The stranger should declare himself first.This counsel seems obvious enough, but very few people seem to actually realize it's importance.
I cannot begin to fathom the number of times someone has shaken my hand and said, "It's nice to meet you," without ever telling me their name or asking mine (sometimes "Father" works, but knowing the proper form of address hardly suffices for "meeting" someone; if you meet someone, you should at least know his name).
Whenever I find myself in such a situation, it takes every ounce of restraint not to say, "But we haven't met at all. All you've done is shake my hand on your way out the door or on the way to the buffet line." Strangely, my saying something like this would be seen as rude, which is why I restrain myself, but a failure to introduce oneself and acknowledge another person is somehow not seen as rude.
My hunch is that people say, "It's nice to meet you," from a desire to be polite, or at least from a general understanding that they should pretend to be polite. It seems a similar situation to the odd question, "How are you," when the one who asks the question doesn't actually want a response. It is supposed to be polite to ask the question, but this is really only a false politeness, unless you actually want to know how someone is.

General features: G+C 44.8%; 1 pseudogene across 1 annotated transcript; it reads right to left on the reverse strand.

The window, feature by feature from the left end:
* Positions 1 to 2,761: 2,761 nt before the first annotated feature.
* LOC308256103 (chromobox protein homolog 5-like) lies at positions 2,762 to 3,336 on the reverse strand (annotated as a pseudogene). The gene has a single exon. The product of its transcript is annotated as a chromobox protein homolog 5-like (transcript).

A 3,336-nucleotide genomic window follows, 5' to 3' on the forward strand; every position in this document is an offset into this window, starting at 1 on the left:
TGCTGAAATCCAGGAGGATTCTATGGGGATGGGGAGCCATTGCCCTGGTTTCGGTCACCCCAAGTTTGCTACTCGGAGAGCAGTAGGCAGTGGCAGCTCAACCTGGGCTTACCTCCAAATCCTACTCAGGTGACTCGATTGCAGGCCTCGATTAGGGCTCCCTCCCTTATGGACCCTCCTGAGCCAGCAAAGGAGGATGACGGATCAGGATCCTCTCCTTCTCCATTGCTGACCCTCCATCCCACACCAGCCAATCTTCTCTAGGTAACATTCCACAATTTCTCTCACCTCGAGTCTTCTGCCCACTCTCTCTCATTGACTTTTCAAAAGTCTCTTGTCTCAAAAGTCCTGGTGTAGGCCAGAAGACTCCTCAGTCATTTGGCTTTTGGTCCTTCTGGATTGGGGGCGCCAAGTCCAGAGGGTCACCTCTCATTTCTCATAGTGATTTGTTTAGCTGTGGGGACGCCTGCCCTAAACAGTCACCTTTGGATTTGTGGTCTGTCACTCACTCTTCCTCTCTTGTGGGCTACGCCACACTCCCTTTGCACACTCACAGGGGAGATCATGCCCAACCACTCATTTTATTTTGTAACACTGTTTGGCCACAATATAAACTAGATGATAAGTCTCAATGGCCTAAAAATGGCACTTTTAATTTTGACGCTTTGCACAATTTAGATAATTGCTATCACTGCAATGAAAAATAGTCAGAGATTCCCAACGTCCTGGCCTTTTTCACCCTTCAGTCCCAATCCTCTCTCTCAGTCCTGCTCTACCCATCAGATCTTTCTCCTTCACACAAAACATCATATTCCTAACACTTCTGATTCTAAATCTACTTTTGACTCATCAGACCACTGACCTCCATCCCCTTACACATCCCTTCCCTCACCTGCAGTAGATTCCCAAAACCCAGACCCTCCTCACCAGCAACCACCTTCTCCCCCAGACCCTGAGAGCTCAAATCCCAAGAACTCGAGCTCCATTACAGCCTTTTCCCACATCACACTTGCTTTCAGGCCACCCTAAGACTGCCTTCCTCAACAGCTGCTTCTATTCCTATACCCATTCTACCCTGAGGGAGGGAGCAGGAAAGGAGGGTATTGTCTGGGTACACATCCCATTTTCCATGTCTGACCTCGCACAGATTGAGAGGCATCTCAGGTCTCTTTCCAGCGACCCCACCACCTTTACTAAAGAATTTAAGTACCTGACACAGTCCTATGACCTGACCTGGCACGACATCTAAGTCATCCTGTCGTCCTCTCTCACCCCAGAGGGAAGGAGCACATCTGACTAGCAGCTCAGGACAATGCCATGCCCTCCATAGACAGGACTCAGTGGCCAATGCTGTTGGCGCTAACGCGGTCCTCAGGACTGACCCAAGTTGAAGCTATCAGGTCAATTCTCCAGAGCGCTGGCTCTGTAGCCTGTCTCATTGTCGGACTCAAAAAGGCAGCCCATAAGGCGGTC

Please, the next time you say, "It's nice to meet you," or something very similar, please be sure to first introduce yourself and, at the very least, ask the other person's name. It's to way to live pono, to live righteously.